Where the Answers Reside - The Project Notebook
"Good project management practices dictate the creation and maintenance of a project notebook. The term 'project notebook' may be misleading. It is not a three-ring binder sitting on the project manager's credenza. Rather, it is a series of files, both hard copy and electronic, that provides ready and easy access to all the defining documents and status reports for the project."
Key Question: How complete is the project notebook? Does it have all the necessary components with a sufficient level of detail?"Without a project notebook it is very difficult to gather information that may be needed to respond to a management query, to prepare for a status meeting, or to quickly answer questions that need an immediate response. The project notebook provides the main source of input for your project audit. The team will find it easier if the project notebook is established at the onset of the project and maintained on a weekly basis. The project notebook should contain the following sections:
- Project charter All versions of the project charter should be included. If there is more than one version of an approved project charter, it should be accompanied by a change request.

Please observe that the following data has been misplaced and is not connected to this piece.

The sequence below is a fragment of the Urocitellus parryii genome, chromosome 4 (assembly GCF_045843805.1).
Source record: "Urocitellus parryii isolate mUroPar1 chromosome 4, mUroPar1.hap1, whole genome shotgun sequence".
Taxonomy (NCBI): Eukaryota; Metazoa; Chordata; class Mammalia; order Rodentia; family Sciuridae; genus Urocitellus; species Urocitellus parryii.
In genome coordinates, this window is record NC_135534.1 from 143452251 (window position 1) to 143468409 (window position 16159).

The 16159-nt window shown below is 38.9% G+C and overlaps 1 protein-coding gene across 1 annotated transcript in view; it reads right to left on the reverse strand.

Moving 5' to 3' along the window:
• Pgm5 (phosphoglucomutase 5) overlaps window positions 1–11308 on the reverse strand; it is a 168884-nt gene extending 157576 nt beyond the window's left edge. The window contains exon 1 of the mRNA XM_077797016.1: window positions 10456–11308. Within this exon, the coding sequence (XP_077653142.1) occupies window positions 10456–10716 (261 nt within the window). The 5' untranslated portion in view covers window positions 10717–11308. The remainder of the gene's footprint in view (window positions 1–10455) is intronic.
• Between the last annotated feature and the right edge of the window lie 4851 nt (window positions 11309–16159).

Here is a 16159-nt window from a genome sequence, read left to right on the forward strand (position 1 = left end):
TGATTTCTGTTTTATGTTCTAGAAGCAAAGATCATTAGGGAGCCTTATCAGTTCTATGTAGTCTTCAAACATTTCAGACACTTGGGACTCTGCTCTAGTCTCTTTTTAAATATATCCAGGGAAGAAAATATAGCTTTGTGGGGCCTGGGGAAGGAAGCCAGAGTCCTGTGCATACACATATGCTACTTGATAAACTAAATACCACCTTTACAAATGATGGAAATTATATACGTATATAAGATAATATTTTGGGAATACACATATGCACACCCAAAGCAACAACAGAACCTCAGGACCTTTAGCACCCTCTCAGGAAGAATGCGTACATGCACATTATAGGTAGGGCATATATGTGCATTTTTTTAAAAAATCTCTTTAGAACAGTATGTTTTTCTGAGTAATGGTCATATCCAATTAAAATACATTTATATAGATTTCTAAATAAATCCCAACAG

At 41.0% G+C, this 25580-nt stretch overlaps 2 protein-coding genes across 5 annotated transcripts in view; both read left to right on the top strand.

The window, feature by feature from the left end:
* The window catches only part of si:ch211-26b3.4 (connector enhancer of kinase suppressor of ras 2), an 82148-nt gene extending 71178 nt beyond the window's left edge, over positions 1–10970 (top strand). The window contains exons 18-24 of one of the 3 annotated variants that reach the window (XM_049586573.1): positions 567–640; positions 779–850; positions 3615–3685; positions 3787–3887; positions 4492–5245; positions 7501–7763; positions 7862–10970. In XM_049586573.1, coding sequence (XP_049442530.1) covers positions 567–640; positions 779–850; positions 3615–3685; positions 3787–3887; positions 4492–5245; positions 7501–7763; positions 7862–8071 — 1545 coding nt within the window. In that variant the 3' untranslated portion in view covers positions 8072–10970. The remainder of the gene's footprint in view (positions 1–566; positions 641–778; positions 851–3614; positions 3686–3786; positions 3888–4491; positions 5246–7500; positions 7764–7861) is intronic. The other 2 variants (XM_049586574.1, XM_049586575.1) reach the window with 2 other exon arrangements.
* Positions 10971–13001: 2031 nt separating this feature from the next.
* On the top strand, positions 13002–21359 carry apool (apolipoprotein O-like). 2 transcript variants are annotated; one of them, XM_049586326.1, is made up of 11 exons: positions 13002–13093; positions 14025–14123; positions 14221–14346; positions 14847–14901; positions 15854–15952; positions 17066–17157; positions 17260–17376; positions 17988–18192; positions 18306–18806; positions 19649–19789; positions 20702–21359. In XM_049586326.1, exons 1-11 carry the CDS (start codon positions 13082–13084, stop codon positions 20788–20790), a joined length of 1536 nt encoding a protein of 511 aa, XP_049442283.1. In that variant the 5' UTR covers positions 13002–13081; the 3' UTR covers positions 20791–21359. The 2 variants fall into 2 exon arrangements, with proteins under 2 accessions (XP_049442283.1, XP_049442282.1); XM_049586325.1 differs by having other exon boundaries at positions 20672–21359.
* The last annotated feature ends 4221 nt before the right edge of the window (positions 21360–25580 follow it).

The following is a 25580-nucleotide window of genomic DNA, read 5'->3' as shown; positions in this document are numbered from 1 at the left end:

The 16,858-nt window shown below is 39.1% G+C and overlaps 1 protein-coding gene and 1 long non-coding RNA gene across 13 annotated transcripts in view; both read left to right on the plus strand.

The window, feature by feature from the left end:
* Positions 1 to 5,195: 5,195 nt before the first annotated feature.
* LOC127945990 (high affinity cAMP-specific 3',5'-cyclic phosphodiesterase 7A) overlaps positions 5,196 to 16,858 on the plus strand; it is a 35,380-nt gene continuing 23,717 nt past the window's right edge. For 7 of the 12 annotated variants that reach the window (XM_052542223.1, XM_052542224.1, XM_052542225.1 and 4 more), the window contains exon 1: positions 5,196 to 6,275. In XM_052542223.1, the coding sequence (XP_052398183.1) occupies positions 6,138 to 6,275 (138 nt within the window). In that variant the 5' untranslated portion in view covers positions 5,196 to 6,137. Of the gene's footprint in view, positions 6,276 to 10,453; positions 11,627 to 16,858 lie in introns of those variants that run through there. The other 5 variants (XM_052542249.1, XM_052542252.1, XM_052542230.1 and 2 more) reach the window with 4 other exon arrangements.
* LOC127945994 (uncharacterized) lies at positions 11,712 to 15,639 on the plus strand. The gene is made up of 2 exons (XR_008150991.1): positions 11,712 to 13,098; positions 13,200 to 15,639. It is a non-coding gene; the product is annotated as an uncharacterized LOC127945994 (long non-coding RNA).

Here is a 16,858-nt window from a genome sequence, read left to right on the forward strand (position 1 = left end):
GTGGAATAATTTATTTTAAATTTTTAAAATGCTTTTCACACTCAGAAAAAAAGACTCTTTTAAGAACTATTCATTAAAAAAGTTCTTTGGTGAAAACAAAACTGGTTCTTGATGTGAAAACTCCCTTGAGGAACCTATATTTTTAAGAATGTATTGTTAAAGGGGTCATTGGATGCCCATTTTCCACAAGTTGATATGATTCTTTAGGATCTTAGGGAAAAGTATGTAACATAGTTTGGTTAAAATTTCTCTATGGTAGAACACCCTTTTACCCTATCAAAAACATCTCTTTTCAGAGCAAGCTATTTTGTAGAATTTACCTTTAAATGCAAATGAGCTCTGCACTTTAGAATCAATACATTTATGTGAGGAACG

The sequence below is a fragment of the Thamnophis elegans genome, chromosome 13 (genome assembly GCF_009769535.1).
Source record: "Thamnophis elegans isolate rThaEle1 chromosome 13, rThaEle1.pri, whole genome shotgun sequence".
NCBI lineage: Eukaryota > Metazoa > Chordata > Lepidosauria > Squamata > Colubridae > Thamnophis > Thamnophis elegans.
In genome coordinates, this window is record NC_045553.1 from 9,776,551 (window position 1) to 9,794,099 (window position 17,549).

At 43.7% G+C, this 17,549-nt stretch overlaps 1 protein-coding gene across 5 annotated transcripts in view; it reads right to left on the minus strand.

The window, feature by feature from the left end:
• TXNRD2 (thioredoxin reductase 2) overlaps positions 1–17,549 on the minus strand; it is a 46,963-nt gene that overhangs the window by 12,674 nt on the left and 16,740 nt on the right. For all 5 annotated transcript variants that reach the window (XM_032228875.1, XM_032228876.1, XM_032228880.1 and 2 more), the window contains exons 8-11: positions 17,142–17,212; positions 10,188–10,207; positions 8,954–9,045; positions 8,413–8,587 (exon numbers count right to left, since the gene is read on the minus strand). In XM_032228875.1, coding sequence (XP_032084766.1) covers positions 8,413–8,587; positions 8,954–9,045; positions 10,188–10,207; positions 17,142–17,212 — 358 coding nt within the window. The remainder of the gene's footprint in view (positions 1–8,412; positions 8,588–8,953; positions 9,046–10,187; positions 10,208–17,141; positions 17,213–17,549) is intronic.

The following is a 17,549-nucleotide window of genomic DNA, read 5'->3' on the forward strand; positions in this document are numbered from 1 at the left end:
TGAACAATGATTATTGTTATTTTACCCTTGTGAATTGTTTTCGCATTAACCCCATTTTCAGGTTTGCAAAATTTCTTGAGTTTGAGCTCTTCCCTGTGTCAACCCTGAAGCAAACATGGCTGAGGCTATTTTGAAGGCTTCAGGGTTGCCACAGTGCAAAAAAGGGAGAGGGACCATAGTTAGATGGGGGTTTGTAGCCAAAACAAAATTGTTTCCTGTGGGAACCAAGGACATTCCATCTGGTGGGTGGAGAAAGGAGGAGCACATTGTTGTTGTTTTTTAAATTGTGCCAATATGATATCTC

- Project plans Maintained on a weekly basis.
- External agreements All agreements should be present in this section, including the nondisclosure agreements, services agreements, proposals, the proposal acceptance, and letters of intent.
- Time sheets For each project team member.
- Requirements definition All requirement definition documents and a requirements log.
- Analysis documents All analysis documents: Unified Modeling Language (UML), Information Engineering (IE), Structured Analysis and Design, simple flowcharting, and so on.
- Design documents All design documents and a design standards documentation memo.
- Test plans, cases, and results All formal test plans, test cases, and expected results should be traceable to the requirements log.
- Deliverable acceptances Acceptance forms for all deliverables as specified in the latest valid project charter along with the deliverable acceptance log.
- Implementation documents All implementation documentation must be maintained in the project notebook including the transition plan to production, the staff requirements to maintain the project, data conversion requirements and system administration documentation.
- Status reports All weekly and monthly status reports.
- Risk management All minutes from the monthly risk management sessions.
- Issues management The issues management log and minutes from the issues discussion meetings.
- Change management All documentation regarding change management including the change management log and all individual change requests that have been submitted whether they have been approved or not.
- Software configuration management Specifies the standards, tools, and protocols used to manage moving the project into production.
- Miscellaneous All other noteworthy items such as meeting minutes when decisions affecting the project have been made."
The above is an excerpt from a book written by Sanjiv Purba and
Joseph Zucchero, published by McGraw-Hill/Osborne, 2100 Powell Street,
10th Floor, Emeryville, California 94608 U.S.A. Sanjiv has over 20
years of experience managing large projects and many years engaged in
rescuing ailing projects.